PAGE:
One-night concert shows why Ahmed Alshaiba is a Youtube sensation

The eagerly anticipated, ‘Ahmed Alshaiba Band’ was Live in Concert at the Al Bustan Palace, a Ritz-Carlton Hotel’s ‘Oman Auditorium’ last Friday. The slight delay in starting time was softened by complementary snacks for Early Birds in the foyer. At 7.55pm House Lights went down in the chilled hall without housekeeping requests to turn off mobile phones, and guests were given a warm, bilingual welcome from Eventkum Chairman, HH Faisal al Turki al Said.
Twenty-nine-year-old Ahmed al Shaiba was born and raised in Yemen, a self-taught Oud player who had his first performance in Egypt in 2007. He moved to the US in 2012 performing covers, including Michael Jackson’s, ‘Smooth Criminal’ and Ed Sheeran’s ‘Perfect’. He now has 600,000 followers on YouTube – and small wonder, for this talented young musician has an eclectic taste in genres and performance styles.
The opening number dived straight into a ‘Rock Band with Oud’ sound, featuring the brilliant technique of pianist Tareq Yamani’s jazz improvisation on Concert Grand. Ahmed’s Oud solo was full of syncopation on his Turkish-made instrument, with Shanier Blumenkranz on Bass guitar. It was an amazing beginning and totally unexpected from a traditional Arabic line-up.
“Arabian Night” was a jazz-funk composition, introducing whizz-kid Qanoon player Tamer Pinarbasi with Oud-Qanoon duos in a chromatic modal scale. Tamer played an extended syncopated funky solo with Bass and Drums, curiously with Indian classical Tihai cadences to conclude each section.
There was a change of mood as Phillip Meyer moved in front of the stage to play the Persian Daf, a tambour or Bodhràn-like percussion. While Ahmed played the opening Oud solo, his image was projected onto a huge screen behind – helpful for those seated at the back. A fast, Asturias-like virtuoso passage was followed by Daf and Qanoon in a traditional Arabic rhythm as stars and coloured baubles whirled on the screen behind. A clever close-up of the Qanoon player’s finger work appeared next, with surprisingly deep Daf tones.
“Malahide”, composed after Ahmed was refused permission to visit Ireland, was a brilliant Irish Jig, reminiscent of ‘Morrison’s Jig’, played between Oud and Qanoon as Piano, Bass and Drums returned to add a Rock backing, including some foxy rhythms in the bridge. The Jig-time returned with a lovely bass riff from Blumenkranz.
The traditional trio front of stage performed an Arabic ballad with Oud solos, full of passion from Ahmed, and impressive rim shots, sliding effects and finger patterns from Philip Mayer on Daf.
‘Dream Maker’ theme from Sanie al Ahlam’s film brought everyone back on stage (without Tamer). It was a gentle Waltz number, with Oud and Piano playing parallel harmonies, and subtle brush drumming. An even slower middle section for Piano, Bass and Oud had an imperceptible pulse, then back to Waltz-time and some fine melodic piano playing from Tareq. German-born Shanier Blumenkranz had the chance to shine in the following fast Renaissance Pastiche, built over a descending bass line, with a high melodic bass guitar solo.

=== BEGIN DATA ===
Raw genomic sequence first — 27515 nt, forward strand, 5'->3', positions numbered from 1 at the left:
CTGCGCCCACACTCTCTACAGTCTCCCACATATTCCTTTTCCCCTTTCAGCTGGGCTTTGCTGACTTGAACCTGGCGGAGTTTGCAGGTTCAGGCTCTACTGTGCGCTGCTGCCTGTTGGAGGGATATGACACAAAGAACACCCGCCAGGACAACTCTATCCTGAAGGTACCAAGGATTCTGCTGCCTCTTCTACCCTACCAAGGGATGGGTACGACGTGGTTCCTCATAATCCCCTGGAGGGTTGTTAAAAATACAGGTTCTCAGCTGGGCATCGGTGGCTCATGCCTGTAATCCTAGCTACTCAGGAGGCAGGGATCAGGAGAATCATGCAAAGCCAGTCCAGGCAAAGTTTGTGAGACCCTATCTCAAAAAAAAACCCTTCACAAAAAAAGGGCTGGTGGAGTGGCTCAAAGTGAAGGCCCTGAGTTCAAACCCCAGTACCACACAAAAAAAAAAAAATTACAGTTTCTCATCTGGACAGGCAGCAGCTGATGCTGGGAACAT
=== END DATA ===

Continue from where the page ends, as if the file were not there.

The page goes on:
Another surprise was in store when yet another musician joined the ensemble on stage; Selaedin Mamudoski on Clarinet. “In their Presence, In their Absence”, opened with a textured piano solo from Tareq, gradually adding Oud, Bass and Drums and then the Clarinet in an evocative and atmospheric slow, jazz-rock, concluding with an effective Oud tremolo. The famous folk ballad inspired by Saudia called, “Longing” was a haunting traditional piece for the quartet, opening with a lengthy Oud solo, joined by interesting ornamentation from the Qanoon on an accelerating repeating motif, and at last a loudly-miked clarinet solo in Middle-Eastern style over unusual chordal harmonies.
The last piece of the night, “Let her Dance” was a return to Jig-time for the whole Rock outfit, as Ahmed gave thanks to HH Faisal Turki al Said and introduced the young musicians sharing the stage. Phillip Mayer on drums punctuated the fast Irish jazz-rock while the audience inevitably clapped along to a different rhythm. Each member of the exuberant ensemble got a chance to solo in this driving Finale. Shanier Blumenkranz performed an impressively syncopated bass, with some lovely piano chords from Tareq Yamani while Mamudoski played a winding improvisation. Tamer Pinarbasi played a jazz-rock qanoon solo over alternating rhythms, and all too soon the set list was finished. The youthful band exuded energy and passion for their music, captivating the audience. A short encore, requested by His Highness was an Oud solo of an Omani folksong, then the auditorium gradually emptied after an awe-inspiring, eighty-minute performance. Well done to Eventkum for organising such an innovative show at the much-loved ‘Oman Auditorium’ in Al Bustan Palace!